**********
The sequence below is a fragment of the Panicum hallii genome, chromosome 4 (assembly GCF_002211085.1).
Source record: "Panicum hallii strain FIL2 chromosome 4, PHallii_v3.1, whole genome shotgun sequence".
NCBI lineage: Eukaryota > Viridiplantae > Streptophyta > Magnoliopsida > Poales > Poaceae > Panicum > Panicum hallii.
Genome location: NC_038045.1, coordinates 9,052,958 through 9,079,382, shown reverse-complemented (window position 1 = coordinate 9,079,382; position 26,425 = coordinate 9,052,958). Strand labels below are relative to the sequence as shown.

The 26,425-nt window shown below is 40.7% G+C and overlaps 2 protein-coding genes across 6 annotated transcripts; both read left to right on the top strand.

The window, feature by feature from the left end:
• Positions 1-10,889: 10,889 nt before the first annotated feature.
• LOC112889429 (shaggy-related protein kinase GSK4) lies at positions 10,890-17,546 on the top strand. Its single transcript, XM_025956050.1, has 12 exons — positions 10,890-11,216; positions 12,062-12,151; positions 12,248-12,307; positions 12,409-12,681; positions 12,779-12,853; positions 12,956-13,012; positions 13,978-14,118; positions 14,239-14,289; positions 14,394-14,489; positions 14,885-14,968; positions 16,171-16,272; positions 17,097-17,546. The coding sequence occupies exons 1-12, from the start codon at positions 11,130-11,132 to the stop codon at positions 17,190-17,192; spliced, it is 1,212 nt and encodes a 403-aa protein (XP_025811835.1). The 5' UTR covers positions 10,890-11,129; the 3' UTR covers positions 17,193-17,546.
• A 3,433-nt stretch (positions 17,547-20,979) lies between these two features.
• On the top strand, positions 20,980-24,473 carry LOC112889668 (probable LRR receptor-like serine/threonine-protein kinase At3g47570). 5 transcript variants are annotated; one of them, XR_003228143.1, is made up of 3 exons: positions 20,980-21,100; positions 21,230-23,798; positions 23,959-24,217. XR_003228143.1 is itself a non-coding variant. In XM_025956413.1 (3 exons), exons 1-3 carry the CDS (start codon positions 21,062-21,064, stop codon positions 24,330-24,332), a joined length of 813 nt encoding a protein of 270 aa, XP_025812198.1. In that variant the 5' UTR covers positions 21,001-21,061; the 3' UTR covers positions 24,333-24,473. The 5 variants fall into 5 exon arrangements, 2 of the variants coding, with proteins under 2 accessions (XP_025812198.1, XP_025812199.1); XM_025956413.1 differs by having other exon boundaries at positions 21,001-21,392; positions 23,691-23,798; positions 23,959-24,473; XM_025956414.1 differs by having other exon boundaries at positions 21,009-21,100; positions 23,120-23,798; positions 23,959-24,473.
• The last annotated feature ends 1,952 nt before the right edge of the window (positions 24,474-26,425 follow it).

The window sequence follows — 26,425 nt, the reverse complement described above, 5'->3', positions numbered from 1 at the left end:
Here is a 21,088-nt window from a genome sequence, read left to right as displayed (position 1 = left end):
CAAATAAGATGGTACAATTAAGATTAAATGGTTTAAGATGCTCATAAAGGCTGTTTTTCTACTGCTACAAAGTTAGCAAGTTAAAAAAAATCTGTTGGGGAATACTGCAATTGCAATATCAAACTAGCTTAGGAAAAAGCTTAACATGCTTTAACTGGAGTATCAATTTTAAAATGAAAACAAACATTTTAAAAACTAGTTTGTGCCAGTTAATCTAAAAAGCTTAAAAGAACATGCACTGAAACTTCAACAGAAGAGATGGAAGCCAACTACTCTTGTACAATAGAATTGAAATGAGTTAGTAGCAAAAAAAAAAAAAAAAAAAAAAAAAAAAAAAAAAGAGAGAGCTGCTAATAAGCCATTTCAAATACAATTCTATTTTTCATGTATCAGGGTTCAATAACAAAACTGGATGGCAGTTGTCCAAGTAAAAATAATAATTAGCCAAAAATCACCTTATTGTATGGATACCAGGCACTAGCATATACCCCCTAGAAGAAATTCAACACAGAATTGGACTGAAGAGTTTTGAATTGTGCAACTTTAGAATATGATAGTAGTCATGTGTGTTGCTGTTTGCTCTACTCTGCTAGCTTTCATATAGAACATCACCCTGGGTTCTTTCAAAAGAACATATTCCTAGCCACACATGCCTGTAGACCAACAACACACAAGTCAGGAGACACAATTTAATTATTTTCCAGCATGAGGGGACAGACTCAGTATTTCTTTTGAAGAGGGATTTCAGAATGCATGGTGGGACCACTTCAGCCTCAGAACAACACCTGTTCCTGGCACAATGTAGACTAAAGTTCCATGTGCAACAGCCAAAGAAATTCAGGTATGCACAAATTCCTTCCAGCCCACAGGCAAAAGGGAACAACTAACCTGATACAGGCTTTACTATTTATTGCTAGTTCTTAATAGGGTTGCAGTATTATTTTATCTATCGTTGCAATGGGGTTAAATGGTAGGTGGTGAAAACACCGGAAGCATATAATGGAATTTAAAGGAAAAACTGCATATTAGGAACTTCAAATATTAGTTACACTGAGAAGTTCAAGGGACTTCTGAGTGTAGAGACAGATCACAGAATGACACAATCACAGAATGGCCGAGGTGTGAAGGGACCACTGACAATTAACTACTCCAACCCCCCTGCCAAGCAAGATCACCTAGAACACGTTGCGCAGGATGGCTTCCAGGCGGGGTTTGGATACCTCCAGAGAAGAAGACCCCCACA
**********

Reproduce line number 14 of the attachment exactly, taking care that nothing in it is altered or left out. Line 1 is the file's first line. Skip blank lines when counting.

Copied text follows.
CAAATAAGATGGTACAATTAAGATTAAATGGTTTAAGATGCTCATAAAGGCTGTTTTTCTACTGCTACAAAGTTAGCAAGTTAAAAAAAATCTGTTGGGGAATACTGCAATTGCAATATCAAACTAGCTTAGGAAAAAGCTTAACATGCTTTAACTGGAGTATCAATTTTAAAATGAAAACAAACATTTTAAAAACTAGTTTGTGCCAGTTAATCTAAAAAGCTTAAAAGAACATGCACTGAAACTTCAACAGAAGAGATGGAAGCCAACTACTCTTGTACAATAGAATTGAAATGAGTTAGTAGCAAAAAAAAAAAAAAAAAAAAAAAAAAAAAAAAAAGAGAGAGCTGCTAATAAGCCATTTCAAATACAATTCTATTTTTCATGTATCAGGGTTCAATAACAAAACTGGATGGCAGTTGTCCAAGTAAAAATAATAATTAGCCAAAAATCACCTTATTGTATGGATACCAGGCACTAGCATATACCCCCTAGAAGAAATTCAACACAGAATTGGACTGAAGAGTTTTGAATTGTGCAACTTTAGAATATGATAGTAGTCATGTGTGTTGCTGTTTGCTCTACTCTGCTAGCTTTCATATAGAACATCACCCTGGGTTCTTTCAAAAGAACATATTCCTAGCCACACATGCCTGTAGACCAACAACACACAAGTCAGGAGACACAATTTAATTATTTTCCAGCATGAGGGGACAGACTCAGTATTTCTTTTGAAGAGGGATTTCAGAATGCATGGTGGGACCACTTCAGCCTCAGAACAACACCTGTTCCTGGCACAATGTAGACTAAAGTTCCATGTGCAACAGCCAAAGAAATTCAGGTATGCACAAATTCCTTCCAGCCCACAGGCAAAAGGGAACAACTAACCTGATACAGGCTTTACTATTTATTGCTAGTTCTTAATAGGGTTGCAGTATTATTTTATCTATCGTTGCAATGGGGTTAAATGGTAGGTGGTGAAAACACCGGAAGCATATAATGGAATTTAAAGGAAAAACTGCATATTAGGAACTTCAAATATTAGTTACACTGAGAAGTTCAAGGGACTTCTGAGTGTAGAGACAGATCACAGAATGACACAATCACAGAATGGCCGAGGTGTGAAGGGACCACTGACAATTAACTACTCCAACCCCCCTGCCAAGCAAGATCACCTAGAACACGTTGCGCAGGATGGCTTCCAGGCGGGGTTTGGATACCTCCAGAGAAGAAGACCCCCACA